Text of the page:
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IDC, the leading research and forecasting group, believes the WAN optimization market (products that streamline information flow by regulating and prioritizing traffic from the router through the network to the end customer) is expanding rapidly. The current leader in this field is a small company in Cupertino called Packeteer Inc. (PKTR). Packeteer has annual sales of $136 million and profit of $13 million. It currently controls 36% of the global market, with Cisco Systems Inc. (CSCO) in distant second with 6% and Nortel Networks (NT) in third with less than 5%.

Another player now trying to get a foothold in this arena is Kfar Saba-based Silicom Ltd. (SILC), which I have followed from time immemorial and which emerged from the darkness thanks to the phenomenal talent of its management team. The company announced on Monday that it has secured two new design wins for its bypasses. These products literally create bypasses to help information circumvent any blockage on networks that may be preventing normal transmission.

Silicom manufactures high-power adaptors, its claim to fame. The company asserts that it has been selected as the preferred manufacturer in the growing bypass market. All that remains is to wish this excellent team the best of luck because they deserve it. Who knows? The stock might even make it back to the March 2000 high of $23. And why not? At least they have a good product this time around whereas back then they hardly had anything.

Ness Technologies (NSTC) is a company that knows which way it's going, both on Main Street, where it is expanding its global reach, and on Wall Street, where its stock had been making good progress until last week's hiccup. The stock fell apparently in response to the company’s announcement on Monday that it had acquired Selesta Espana S.A.U., a privately held IT software distribution and systems integration company based in Spain. I noticed later on that investment bank Susquehanna Financial Group downgraded its rating for Ness in view of its strong climb up to Monday. In my view, downgrading a company just as it is in the middle of a business upswing amounts to idiocy, but that’s what happened. Wall Street analysts have their own rules.

The deal itself looks excellent. While I don’t have any figures for Selesta Espana, the price Ness will pay for it, €10 million in all, certainly shouldn’t be a strain on the Israeli company. Of this sum, Ness will pay €6.25 million in cash with a further €3.75 million to be paid over the next two years based on the achievement of certain performance goals. Ness has almost $50 million in cash, so why all the panic? The Spanish company, which has a reputable customer base, both public and private, in Spain and Portugal, will open doors for Ness in Spanish-speaking countries, and this amounts to considerable potential. I am due to meet with Ness’s CEO soon so perhaps he will be able to throw some light on all this.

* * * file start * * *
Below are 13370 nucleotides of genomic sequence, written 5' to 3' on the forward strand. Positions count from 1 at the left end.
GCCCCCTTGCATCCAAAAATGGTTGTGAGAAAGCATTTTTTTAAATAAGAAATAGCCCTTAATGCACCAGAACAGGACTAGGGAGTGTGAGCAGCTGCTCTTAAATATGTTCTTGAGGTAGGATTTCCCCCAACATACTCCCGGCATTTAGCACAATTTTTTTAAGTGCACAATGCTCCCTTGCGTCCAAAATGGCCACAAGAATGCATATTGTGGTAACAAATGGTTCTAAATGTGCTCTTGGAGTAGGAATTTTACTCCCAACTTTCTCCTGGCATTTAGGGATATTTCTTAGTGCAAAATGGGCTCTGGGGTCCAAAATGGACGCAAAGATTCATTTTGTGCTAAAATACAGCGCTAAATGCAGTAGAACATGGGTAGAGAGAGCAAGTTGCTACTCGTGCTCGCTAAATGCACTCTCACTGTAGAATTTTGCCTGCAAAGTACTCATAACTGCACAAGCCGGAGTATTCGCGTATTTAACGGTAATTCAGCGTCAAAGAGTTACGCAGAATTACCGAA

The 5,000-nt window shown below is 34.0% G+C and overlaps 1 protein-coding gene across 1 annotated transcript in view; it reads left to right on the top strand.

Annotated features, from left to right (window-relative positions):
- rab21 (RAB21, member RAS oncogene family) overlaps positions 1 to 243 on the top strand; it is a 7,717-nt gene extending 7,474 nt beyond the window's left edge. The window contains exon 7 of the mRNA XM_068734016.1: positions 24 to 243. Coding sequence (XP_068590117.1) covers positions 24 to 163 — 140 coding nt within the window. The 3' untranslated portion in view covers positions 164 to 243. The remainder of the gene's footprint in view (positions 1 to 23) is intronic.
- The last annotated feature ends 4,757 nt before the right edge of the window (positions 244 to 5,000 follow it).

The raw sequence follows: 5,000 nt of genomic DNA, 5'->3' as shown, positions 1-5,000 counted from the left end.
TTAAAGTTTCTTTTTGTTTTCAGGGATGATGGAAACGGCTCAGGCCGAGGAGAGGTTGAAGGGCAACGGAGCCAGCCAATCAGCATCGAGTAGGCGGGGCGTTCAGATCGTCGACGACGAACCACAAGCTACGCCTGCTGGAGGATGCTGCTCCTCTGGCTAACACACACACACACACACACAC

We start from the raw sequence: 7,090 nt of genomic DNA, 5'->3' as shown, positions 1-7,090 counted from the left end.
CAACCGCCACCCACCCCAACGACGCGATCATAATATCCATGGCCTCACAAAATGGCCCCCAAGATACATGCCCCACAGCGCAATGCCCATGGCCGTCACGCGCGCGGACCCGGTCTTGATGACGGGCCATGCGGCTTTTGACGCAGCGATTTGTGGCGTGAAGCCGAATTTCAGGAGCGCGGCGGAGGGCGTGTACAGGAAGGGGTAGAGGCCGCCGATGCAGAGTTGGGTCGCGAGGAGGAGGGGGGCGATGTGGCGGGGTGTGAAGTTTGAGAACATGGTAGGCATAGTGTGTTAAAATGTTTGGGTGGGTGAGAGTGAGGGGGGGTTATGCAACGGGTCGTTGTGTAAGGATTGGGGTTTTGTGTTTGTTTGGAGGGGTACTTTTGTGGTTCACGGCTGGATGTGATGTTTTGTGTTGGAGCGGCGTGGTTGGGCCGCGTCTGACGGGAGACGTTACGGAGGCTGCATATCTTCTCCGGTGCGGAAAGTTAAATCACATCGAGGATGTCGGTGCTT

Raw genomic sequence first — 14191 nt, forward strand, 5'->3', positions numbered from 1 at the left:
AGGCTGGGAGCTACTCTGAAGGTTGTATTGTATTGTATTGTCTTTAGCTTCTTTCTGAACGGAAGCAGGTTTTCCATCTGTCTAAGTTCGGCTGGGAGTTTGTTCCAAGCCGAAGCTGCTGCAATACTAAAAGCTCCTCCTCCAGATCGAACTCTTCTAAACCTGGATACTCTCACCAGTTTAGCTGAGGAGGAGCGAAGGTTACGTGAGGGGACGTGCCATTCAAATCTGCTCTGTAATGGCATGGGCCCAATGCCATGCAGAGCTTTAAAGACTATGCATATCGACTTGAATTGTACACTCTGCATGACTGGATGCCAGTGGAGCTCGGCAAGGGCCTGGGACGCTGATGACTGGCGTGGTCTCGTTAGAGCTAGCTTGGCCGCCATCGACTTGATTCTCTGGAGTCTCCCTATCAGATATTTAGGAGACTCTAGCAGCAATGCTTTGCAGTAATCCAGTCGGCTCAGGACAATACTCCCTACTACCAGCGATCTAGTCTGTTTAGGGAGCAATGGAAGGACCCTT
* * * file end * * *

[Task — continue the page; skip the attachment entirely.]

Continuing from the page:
Several months back I wrote about the extremely positive vibes that I have been getting about Blue Phoenix Solutions Ltd. (BPHX), and these are still coming in. On Monday, investment house Roth Capital Partners, which has been covering small Israeli companies for some time, rated the company “Buy.” In their review, analysts Nathan Schneiderman and Nick Pajwani based their rating on Blue Phoenix’s recent successful acquisition of U.K. company Code Stream. They claim this acquisition is highly suited to Blue Phoenix’s activity and will enable it to continue the momentum it recently began. Schneiderman and Pajwani raised their target price for the company to $7.50 from $7.00.

Blue Phoenix has gained 57% since the beginning of the year and enjoyed a surge last week, apparently in response to Roth Capital’s review. In a nutshell, the company develops solutions that enable companies to automate the process of modernizing and upgrading their existing mainframe and distributed IT infrastructure. Blue Phoenix is headed by Arik Kilman, who was appointed in 2001 when the company was founded and remained CEO following the merger with Crystal in 2003. All the signs are that he is the one behind Blue Phoenix’s successful development.

To be honest, there are a lot of Israeli software upgrade and harmonization companies about, and this is one area in which I must confess my ignorance. But associates in the U.S. have advised me to take a look at this company, and I am very happy to do just that. Blue Phoenix does indeed look like it’s going places, but please exercise caution.

Silicom 1-year chart:

Ness Technologies 1-year chart:

Blue Phoenix 1-year chart:

Published originally by Globes [online], Israel business news - www.globes.co.il
© Copyright of Globes Publisher Itonut (1983) Ltd. 2006. Republished on Seeking Alpha with full permission.

Source: Israeli Software Roundup: Silicom, Ness, Blue Phoenix